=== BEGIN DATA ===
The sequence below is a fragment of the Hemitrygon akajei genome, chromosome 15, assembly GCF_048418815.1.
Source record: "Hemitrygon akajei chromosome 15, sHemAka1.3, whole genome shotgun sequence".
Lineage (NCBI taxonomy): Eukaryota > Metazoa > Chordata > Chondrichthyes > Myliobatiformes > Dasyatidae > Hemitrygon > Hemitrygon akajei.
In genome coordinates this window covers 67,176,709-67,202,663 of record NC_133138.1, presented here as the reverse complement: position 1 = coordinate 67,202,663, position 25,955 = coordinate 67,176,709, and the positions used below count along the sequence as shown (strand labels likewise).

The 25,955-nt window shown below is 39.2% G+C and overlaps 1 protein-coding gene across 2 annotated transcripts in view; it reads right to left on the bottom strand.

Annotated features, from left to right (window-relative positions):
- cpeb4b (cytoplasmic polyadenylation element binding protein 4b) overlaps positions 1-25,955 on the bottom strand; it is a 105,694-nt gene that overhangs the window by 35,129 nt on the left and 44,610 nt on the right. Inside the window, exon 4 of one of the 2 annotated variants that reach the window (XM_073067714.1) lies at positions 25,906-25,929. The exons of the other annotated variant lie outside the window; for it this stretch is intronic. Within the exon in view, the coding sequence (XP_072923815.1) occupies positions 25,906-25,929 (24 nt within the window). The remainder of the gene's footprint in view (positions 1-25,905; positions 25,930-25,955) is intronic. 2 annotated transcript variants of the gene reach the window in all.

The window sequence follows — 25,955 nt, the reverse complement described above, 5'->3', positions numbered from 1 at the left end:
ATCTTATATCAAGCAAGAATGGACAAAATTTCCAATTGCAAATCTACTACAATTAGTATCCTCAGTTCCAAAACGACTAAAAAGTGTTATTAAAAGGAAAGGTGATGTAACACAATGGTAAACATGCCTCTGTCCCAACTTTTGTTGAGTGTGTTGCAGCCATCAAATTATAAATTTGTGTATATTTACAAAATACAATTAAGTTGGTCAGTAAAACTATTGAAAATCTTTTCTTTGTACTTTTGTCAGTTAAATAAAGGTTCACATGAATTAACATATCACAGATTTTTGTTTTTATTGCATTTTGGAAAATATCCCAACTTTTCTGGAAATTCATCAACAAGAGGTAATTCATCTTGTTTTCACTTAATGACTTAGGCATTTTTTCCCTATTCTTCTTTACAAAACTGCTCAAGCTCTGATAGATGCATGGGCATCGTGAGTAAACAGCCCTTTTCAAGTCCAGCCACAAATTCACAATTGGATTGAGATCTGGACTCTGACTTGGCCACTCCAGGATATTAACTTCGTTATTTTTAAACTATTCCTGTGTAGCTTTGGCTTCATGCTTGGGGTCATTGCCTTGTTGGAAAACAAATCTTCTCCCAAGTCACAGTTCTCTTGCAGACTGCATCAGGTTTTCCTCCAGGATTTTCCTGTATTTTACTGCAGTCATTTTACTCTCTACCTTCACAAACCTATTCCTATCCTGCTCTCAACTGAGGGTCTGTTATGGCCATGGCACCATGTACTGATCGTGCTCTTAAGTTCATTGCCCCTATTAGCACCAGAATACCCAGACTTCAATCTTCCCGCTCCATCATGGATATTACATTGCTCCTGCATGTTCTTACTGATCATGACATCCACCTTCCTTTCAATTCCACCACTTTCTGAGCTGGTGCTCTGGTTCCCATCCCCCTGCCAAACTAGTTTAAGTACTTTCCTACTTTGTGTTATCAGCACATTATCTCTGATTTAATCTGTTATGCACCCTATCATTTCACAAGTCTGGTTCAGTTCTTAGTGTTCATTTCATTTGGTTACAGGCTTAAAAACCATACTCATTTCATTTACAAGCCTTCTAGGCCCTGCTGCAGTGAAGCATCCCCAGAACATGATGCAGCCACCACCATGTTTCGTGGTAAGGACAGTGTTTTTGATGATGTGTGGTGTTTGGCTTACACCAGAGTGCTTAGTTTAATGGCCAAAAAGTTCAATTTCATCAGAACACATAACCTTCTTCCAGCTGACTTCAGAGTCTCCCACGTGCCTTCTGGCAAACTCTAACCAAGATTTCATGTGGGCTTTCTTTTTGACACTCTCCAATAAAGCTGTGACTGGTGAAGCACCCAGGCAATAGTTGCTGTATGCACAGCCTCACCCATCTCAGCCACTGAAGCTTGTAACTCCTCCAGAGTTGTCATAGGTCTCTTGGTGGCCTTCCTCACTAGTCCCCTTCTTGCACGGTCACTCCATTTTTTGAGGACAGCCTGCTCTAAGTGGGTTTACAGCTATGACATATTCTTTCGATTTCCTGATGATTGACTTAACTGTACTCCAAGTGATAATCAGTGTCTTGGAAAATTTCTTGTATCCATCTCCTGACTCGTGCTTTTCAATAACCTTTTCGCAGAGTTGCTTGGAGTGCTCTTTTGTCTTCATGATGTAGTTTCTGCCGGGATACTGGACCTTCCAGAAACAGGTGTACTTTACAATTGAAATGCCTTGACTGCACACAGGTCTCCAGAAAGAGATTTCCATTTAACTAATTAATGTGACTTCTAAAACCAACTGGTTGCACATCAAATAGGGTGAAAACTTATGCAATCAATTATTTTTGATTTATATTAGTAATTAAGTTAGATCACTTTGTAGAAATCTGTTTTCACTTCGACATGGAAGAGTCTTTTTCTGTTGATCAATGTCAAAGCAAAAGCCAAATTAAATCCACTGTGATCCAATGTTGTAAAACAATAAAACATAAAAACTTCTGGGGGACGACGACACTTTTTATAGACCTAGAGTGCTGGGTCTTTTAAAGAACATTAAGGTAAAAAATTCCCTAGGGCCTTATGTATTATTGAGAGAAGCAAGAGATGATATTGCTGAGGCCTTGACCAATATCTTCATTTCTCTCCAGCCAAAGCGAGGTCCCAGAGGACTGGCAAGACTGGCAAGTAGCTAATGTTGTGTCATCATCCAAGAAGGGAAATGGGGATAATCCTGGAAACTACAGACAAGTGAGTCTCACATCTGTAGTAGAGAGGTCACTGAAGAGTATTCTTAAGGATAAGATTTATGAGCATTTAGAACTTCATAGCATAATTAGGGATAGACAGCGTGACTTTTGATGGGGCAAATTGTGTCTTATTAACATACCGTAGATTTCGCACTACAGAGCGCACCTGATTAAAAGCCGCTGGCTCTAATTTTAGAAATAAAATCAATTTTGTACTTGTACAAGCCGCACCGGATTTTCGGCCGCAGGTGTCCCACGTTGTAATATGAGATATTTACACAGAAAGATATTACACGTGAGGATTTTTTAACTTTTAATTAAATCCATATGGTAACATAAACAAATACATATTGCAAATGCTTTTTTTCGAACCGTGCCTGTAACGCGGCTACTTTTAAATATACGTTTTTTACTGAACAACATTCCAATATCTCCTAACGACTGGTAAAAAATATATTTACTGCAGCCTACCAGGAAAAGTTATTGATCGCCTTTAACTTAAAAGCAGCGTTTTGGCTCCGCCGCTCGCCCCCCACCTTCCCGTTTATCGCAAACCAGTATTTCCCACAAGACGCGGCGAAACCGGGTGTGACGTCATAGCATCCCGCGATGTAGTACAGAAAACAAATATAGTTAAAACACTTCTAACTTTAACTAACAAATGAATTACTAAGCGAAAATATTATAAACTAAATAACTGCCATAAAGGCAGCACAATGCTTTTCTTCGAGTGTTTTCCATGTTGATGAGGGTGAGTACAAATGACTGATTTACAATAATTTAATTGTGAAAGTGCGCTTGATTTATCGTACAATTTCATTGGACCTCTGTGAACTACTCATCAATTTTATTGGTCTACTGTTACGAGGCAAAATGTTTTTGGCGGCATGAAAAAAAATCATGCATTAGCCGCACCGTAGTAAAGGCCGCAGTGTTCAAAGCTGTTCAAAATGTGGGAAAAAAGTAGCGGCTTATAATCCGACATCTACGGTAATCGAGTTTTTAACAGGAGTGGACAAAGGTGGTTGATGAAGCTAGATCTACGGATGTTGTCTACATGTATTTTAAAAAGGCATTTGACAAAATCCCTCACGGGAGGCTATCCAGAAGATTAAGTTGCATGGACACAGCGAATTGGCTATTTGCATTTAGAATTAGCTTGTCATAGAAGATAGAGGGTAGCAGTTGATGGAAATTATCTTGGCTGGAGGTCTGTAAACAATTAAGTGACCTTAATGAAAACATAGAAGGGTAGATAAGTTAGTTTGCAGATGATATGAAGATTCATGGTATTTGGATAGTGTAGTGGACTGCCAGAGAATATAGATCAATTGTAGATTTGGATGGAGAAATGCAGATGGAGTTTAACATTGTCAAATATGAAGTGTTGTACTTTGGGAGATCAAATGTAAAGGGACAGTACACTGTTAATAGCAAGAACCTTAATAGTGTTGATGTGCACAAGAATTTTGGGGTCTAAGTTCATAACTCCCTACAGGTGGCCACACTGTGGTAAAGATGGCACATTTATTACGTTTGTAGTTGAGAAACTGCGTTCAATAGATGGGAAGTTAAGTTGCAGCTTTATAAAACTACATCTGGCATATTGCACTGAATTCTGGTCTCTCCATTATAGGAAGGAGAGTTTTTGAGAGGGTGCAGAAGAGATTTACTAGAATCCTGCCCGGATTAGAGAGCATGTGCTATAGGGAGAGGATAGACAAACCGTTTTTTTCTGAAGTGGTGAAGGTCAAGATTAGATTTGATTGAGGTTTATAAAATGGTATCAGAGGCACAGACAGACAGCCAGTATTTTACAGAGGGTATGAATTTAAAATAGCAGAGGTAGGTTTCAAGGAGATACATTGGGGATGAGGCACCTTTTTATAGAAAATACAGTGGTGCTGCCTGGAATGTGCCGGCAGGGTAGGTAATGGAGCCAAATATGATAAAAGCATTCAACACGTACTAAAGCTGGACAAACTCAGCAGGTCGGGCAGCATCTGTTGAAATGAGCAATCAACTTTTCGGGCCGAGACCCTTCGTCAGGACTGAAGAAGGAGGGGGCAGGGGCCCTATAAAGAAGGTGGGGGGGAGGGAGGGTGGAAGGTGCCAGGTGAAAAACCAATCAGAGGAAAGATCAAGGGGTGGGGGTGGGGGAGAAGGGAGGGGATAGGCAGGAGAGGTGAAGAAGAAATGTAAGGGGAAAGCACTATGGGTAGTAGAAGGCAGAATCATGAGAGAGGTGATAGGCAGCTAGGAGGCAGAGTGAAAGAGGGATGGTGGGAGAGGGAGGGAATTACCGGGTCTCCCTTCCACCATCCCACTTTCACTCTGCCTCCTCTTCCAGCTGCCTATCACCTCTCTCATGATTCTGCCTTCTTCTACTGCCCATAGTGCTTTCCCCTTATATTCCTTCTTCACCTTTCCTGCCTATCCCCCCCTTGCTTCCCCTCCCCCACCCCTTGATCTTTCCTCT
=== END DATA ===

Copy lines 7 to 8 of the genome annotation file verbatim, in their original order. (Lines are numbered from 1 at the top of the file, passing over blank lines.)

- cpeb4b (cytoplasmic polyadenylation element binding protein 4b) overlaps positions 1-25,955 on the bottom strand; it is a 105,694-nt gene that overhangs the window by 35,129 nt on the left and 44,610 nt on the right. Inside the window, exon 4 of one of the 2 annotated variants that reach the window (XM_073067714.1) lies at positions 25,906-25,929. The exons of the other annotated variant lie outside the window; for it this stretch is intronic. Within the exon in view, the coding sequence (XP_072923815.1) occupies positions 25,906-25,929 (24 nt within the window). The remainder of the gene's footprint in view (positions 1-25,905; positions 25,930-25,955) is intronic. 2 annotated transcript variants of the gene reach the window in all.

The window sequence follows — 25,955 nt, the reverse complement described above, 5'->3', positions numbered from 1 at the left end: